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On New Year’s Eve, we went out for dinner with some friends. We started talking about New Year’s resolutions and they quickly told us they didn’t make resolutions—they made “to do lists.” To do lists, we were told, are based on things they want to accomplish over the next year and are action oriented. So how do you make a “to do list” actionable?
Get specific: Think of something you want to accomplish this year. What is it? Suppose as an example, you decided you wanted to get healthier. What would be signs that you were healthy? What would you be doing that would let you know you were living well? Will you be exercising 4-5 days a week? If so, what kind of exercise will you be doing? Will you be eating better? If so, what kinds of food would you eat at each meal that would tell you that you were taking good care of yourself? Would you drink less alcohol—or no alcohol? If you drank less alcohol, how much less would you drink each week or month? What would you be doing instead of drinking?
People in your life: Let’s stay with the living healthier example. Who in your life would notice you were living healthy? What would s/he or they notice you doing that would tell him/her/them that you were healthier? What else would they notice?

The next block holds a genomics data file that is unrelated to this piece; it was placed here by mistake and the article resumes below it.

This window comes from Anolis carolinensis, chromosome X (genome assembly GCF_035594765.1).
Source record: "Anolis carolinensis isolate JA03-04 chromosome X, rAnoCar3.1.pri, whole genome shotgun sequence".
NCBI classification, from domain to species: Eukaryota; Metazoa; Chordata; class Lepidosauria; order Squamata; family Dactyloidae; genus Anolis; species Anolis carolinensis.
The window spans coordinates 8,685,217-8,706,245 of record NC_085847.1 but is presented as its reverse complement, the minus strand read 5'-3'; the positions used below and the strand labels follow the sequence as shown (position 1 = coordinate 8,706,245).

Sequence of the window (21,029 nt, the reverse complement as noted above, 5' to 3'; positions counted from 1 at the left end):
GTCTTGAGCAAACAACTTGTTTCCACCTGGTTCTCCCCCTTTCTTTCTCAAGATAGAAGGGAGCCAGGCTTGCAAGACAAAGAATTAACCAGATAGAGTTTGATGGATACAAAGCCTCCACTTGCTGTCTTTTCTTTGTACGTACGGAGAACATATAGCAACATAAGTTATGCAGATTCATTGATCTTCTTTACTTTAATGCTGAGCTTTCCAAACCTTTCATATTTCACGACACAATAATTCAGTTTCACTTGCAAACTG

The benefits: Imagine you started living a healthy life. What would the benefits be? What difference would it make in your life? What difference would it make in your personal life? How about in your relationships? What would be some of the benefits in your work or in your professional development?
How serious are you? On a scale of 0-10, if 10 was you were totally committed to becoming healthy this year and 0 was the opposite, how committed are you? What puts you there? What something you could see yourself doing over the next week that would move you up a notch on the scale?
Where are you now? On a scale of 0-10, if 10 is you’re already living a healthy life, you’re exercising 5 days a week, you’re eating 5 servings of fruit and vegetables a day, eating 2-3 servings of protein a day, and eating a variety of food, and 0 is the opposite, where do you think you are now? What are you doing that puts you there? Again, what can you see yourself doing over the next week that would move you up a notch?
Creating goals that you actually do means getting specific. Think of what you’ll be doing when you can cross off that item on your list that will tell you it’s a done deal. Think of people that know you and what they’ll notice you doing. Think about the benefits of doing this thing or things and what difference it will make in your life. Is it something that’s really important to you that come hell or high water you’re going to do, or is it one of those things that would be nice to do but really won’t make any difference? And finally, thinking about where you’re at and a small step you can take will help get you going. Have fun!!!
I’d love to hear from you!! Are resolutions or “to do lists” effective for you? If so, what makes them work? If not, what works better?